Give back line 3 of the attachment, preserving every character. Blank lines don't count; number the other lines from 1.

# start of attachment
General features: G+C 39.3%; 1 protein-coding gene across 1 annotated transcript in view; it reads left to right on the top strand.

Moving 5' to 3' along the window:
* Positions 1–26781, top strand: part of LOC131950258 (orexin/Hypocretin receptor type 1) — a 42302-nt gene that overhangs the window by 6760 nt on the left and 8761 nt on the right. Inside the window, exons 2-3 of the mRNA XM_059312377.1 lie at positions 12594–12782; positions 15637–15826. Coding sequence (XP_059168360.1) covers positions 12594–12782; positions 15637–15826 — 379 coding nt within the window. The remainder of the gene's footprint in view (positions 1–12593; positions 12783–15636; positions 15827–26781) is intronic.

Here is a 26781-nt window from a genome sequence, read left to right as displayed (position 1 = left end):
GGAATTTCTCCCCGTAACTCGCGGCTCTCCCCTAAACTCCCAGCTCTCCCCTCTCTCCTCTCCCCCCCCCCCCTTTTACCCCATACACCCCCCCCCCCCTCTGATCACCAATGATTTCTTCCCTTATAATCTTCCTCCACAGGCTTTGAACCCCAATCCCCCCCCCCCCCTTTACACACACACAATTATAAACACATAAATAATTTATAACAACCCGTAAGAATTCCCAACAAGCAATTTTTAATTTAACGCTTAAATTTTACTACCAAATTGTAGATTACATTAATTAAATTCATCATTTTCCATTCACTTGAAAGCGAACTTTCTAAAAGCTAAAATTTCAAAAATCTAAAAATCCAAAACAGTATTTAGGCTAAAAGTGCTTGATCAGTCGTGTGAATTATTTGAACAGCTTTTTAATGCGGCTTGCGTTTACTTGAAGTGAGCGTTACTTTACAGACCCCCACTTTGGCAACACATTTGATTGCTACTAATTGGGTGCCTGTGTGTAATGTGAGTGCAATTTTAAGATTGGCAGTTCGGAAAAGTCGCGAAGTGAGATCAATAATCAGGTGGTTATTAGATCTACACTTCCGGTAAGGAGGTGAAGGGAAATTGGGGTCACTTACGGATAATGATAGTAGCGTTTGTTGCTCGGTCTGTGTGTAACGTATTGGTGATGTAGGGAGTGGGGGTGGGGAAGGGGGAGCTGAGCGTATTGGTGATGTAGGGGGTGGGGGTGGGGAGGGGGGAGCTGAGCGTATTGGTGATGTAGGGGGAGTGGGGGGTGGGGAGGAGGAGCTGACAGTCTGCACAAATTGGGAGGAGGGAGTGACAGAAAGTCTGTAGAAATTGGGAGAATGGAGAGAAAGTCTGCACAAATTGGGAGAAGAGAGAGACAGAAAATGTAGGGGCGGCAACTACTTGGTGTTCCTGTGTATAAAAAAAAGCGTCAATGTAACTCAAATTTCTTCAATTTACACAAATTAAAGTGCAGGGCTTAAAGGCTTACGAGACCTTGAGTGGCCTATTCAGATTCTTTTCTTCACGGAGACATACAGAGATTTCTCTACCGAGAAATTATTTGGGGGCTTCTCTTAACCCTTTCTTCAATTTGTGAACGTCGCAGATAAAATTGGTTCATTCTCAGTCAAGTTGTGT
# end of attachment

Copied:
* Positions 1–26781, top strand: part of LOC131950258 (orexin/Hypocretin receptor type 1) — a 42302-nt gene that overhangs the window by 6760 nt on the left and 8761 nt on the right. Inside the window, exons 2-3 of the mRNA XM_059312377.1 lie at positions 12594–12782; positions 15637–15826. Coding sequence (XP_059168360.1) covers positions 12594–12782; positions 15637–15826 — 379 coding nt within the window. The remainder of the gene's footprint in view (positions 1–12593; positions 12783–15636; positions 15827–26781) is intronic.